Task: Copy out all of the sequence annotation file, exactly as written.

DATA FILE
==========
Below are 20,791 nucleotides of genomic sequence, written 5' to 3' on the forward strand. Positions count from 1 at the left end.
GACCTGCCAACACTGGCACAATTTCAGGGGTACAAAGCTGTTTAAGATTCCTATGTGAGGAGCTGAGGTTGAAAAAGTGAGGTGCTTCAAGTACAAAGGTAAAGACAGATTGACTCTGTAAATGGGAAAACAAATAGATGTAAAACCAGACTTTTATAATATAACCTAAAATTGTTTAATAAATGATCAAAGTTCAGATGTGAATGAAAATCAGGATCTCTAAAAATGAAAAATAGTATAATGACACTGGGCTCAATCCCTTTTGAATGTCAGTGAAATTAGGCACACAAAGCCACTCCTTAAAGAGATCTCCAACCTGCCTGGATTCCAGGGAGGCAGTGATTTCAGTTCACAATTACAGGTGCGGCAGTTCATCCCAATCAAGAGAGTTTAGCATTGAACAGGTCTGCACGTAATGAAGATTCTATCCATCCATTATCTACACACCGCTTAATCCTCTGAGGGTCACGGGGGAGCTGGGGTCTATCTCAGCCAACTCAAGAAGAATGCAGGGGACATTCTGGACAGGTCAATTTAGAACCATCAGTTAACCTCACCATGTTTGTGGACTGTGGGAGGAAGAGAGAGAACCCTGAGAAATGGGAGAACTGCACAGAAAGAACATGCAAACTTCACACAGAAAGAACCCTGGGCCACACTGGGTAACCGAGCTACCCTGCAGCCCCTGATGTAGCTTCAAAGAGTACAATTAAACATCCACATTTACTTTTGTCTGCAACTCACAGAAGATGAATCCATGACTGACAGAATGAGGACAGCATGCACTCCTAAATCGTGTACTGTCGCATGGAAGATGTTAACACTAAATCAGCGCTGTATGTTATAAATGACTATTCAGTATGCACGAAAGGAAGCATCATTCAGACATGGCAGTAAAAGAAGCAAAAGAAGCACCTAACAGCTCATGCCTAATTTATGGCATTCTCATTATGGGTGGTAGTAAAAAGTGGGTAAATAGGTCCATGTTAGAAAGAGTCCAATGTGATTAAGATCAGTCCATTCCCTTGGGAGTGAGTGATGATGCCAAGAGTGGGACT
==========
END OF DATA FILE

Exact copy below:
Below are 20,791 nucleotides of genomic sequence, written 5' to 3' on the forward strand. Positions count from 1 at the left end.
GACCTGCCAACACTGGCACAATTTCAGGGGTACAAAGCTGTTTAAGATTCCTATGTGAGGAGCTGAGGTTGAAAAAGTGAGGTGCTTCAAGTACAAAGGTAAAGACAGATTGACTCTGTAAATGGGAAAACAAATAGATGTAAAACCAGACTTTTATAATATAACCTAAAATTGTTTAATAAATGATCAAAGTTCAGATGTGAATGAAAATCAGGATCTCTAAAAATGAAAAATAGTATAATGACACTGGGCTCAATCCCTTTTGAATGTCAGTGAAATTAGGCACACAAAGCCACTCCTTAAAGAGATCTCCAACCTGCCTGGATTCCAGGGAGGCAGTGATTTCAGTTCACAATTACAGGTGCGGCAGTTCATCCCAATCAAGAGAGTTTAGCATTGAACAGGTCTGCACGTAATGAAGATTCTATCCATCCATTATCTACACACCGCTTAATCCTCTGAGGGTCACGGGGGAGCTGGGGTCTATCTCAGCCAACTCAAGAAGAATGCAGGGGACATTCTGGACAGGTCAATTTAGAACCATCAGTTAACCTCACCATGTTTGTGGACTGTGGGAGGAAGAGAGAGAACCCTGAGAAATGGGAGAACTGCACAGAAAGAACATGCAAACTTCACACAGAAAGAACCCTGGGCCACACTGGGTAACCGAGCTACCCTGCAGCCCCTGATGTAGCTTCAAAGAGTACAATTAAACATCCACATTTACTTTTGTCTGCAACTCACAGAAGATGAATCCATGACTGACAGAATGAGGACAGCATGCACTCCTAAATCGTGTACTGTCGCATGGAAGATGTTAACACTAAATCAGCGCTGTATGTTATAAATGACTATTCAGTATGCACGAAAGGAAGCATCATTCAGACATGGCAGTAAAAGAAGCAAAAGAAGCACCTAACAGCTCATGCCTAATTTATGGCATTCTCATTATGGGTGGTAGTAAAAAGTGGGTAAATAGGTCCATGTTAGAAAGAGTCCAATGTGATTAAGATCAGTCCATTCCCTTGGGAGTGAGTGATGATGCCAAGAGTGGGACT